I must admit – I kind of loved the Venus of Wuppertal in her sculptural nudiness.
I would like to do a painting of this image – it has the grace of an odalisque on a divan. Maybe over Christmas when I have a little time on my hands.
I want to hold onto this pure vision of cool, sculpted elegance because my daughter has chosen the color she wants to paint the lower shell: Tropical Breeze.
I know. I was hoping for something more…understated, but I did tell her she could pick any color she wanted. No backsies.
We have decided to keep the cream top and accent pieces since they cleaned up very nicely with soap and degreaser:
The ribbon cover had a few scrapes, so I pulled out some old paint samples from the storage shed. Lancaster Whitewash and Millington Gold didn’t look good on my walls, but mixed together, they were a nice match for the cream of the ribbon cover, so I did a little touching up.
The carriage return arm was bent a little too low and was scraping the ribbon cover. I removed it from the machine and gently bent it while holding the stem in the vise in the garage.
After cleaning the internal mechanics and getting it to type smoothly, I put the typewriter back together, re-attaching the paper table, paper bail, platen, knobs, carriage return lever etc. I had the presence of mind to take detailed photos when I disassembled the typewriter, and there were several points during re-assembly that I referred to the photos (“Does That Thing go over That Thing or under That Thing?”)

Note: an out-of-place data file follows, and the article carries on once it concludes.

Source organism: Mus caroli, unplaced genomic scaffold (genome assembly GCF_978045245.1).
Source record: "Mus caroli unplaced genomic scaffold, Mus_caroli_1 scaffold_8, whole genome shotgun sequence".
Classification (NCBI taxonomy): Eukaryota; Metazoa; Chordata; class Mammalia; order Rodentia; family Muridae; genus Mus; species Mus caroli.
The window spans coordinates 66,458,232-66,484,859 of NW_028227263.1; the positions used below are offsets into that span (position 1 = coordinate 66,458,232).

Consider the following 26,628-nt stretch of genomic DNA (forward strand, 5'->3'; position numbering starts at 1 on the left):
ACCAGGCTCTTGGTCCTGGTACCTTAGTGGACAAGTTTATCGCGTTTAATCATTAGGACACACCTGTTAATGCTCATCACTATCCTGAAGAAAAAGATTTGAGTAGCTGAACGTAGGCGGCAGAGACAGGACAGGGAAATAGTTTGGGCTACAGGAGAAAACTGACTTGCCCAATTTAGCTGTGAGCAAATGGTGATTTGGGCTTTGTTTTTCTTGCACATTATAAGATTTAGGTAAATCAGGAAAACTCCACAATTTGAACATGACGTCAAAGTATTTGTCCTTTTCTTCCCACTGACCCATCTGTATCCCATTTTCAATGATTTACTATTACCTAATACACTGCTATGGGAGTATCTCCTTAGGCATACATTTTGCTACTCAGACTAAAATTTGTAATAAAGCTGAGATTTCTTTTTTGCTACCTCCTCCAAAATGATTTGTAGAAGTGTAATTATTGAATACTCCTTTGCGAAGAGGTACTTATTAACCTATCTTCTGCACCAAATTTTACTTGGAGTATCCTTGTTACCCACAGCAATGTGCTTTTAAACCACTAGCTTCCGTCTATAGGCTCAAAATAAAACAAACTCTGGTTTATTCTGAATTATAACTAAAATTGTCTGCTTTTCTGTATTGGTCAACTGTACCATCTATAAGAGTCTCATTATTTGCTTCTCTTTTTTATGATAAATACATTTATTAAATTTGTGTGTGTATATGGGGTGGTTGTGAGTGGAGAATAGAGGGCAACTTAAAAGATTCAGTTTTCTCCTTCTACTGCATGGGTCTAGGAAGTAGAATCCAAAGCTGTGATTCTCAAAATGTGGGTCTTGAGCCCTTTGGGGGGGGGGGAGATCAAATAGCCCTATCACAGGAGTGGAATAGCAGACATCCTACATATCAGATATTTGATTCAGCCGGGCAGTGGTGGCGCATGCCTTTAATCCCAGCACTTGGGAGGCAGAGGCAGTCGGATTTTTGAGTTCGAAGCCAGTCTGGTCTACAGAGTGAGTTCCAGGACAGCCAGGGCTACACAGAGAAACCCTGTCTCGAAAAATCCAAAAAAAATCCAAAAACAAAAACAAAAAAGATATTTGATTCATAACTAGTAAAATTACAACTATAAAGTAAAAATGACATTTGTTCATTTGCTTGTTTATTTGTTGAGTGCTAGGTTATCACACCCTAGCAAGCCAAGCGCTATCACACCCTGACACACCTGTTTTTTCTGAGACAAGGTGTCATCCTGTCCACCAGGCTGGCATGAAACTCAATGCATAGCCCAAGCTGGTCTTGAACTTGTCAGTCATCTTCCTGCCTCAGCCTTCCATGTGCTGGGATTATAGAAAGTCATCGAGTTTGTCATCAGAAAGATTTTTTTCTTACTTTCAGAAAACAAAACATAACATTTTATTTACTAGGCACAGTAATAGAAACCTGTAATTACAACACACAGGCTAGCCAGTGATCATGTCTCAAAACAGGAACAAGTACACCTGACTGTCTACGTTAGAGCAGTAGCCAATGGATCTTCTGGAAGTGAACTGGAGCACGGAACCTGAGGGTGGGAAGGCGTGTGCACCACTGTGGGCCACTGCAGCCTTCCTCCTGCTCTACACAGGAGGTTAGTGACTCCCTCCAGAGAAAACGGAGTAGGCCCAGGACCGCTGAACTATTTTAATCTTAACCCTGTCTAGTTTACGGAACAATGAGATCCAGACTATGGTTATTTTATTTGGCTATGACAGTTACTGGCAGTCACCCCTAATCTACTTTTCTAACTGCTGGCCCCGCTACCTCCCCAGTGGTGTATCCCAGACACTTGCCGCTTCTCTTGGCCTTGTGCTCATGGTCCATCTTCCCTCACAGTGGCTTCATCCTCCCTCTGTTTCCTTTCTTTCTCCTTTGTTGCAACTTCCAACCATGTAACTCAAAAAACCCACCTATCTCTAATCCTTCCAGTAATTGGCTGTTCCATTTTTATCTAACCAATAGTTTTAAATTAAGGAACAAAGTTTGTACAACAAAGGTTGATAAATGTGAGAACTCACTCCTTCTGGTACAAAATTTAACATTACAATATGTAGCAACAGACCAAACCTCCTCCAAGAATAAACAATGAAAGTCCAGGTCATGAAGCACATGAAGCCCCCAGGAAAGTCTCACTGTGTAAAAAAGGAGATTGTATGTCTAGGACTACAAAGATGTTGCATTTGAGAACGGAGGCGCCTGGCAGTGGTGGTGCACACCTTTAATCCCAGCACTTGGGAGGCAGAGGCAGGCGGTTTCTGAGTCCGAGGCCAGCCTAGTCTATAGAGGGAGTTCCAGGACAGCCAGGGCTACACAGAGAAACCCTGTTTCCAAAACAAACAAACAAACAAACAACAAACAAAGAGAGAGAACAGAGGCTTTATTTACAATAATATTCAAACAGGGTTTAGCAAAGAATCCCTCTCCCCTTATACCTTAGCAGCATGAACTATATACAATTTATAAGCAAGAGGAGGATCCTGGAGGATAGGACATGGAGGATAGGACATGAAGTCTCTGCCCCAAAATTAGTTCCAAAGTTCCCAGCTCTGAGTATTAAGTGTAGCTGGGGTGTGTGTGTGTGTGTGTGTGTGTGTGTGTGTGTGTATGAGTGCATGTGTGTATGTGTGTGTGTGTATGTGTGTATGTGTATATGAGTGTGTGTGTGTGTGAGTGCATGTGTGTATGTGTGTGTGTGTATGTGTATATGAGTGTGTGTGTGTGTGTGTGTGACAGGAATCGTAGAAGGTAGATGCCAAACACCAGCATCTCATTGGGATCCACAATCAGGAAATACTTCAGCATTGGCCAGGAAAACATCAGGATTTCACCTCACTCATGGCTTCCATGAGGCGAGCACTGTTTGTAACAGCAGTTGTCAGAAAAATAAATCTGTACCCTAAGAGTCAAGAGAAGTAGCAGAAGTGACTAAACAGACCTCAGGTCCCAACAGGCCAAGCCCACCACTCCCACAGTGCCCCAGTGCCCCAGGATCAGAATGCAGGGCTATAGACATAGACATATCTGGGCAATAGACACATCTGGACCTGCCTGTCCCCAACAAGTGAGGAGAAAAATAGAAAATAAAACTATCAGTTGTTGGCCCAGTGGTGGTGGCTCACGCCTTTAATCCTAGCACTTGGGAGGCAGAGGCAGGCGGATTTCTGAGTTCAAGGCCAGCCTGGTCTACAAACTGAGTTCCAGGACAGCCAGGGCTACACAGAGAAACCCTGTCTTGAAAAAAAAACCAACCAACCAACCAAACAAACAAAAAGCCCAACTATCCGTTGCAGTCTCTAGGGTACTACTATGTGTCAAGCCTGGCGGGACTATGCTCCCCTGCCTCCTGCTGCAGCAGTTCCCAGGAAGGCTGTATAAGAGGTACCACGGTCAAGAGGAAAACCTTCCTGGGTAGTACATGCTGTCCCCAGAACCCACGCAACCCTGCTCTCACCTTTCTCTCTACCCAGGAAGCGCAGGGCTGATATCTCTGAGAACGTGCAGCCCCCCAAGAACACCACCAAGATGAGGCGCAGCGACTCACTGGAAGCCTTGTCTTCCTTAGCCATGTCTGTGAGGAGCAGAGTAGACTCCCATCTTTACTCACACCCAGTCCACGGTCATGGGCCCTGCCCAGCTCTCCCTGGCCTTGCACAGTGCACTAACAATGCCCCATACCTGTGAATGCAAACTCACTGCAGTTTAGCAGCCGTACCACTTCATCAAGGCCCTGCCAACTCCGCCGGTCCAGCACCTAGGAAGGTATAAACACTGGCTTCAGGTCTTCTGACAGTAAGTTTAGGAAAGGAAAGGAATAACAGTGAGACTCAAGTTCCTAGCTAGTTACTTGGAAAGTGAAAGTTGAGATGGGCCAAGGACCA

Time to Powder Coat
Fortified with pumpkin pie from Thanksgiving, I was ready to take on powder coating.
This is how powder coating works: you apply electrically-charged powder coat paint to grounded parts and then cure the coated parts in an oven to allow the paint to “flow” and form a tough coating.
- High voltage is involved when applying the powder coat paint – I would be working with around 25KV. I needed to be careful not to get too close to the part with the tip of the spray gun as that could cause electrical arcing and shock, explosion, fire, and/or apocalypse.
- High temperatures are involved – I would be baking my parts in a closet-sized oven at temperatures 400°F – 425°F.
I like my leisure-time activities with a dollop of DANGER.
Since my paint will cure at 400°F, I preheated my cast aluminum parts for 45 minutes at 425°F. This allowed gasses within the cast parts (which could cause defects in the cured surface) to escape and allowed any grease to burn off. It took a while for that huge oven to warm up.
While I waited, I wiped my parts down with denatured alcohol and masked off sections I didn’t want painted with special heat-resistant tape. I then threw them in the oven to preheat. I set up my paint booth with an initial setting of 25KV for voltage and 5 psi for pressure. That seemed to be enough pressure for my paint to flow well. I did a test on a scrap piece of aluminum and coverage seemed good.
Once the parts finished heating, I hung them in my powder coat booth and did my powder coating. The paint comes out in a powdery mist. I applied an even layer, keeping my gun more than 6 inches away from the parts to prevent electrical arcing.
And then I put the parts in the oven to cure at 400°F for 12 minutes. I nervously opened the oven after 12 minutes and…success!
No pinholes, no fisheye, no craters! Just sleek, beautiful, powder-coated parts.
It may not be my choice of color, but I am so happy with the coverage and the powder coated surface. I am looking around the house for other items I can powder coat. I have a lot of aqua left over.
This Voss De Luxe is going to look a lot like a 1957 Chevy Bel Air:More Voss pictures to follow.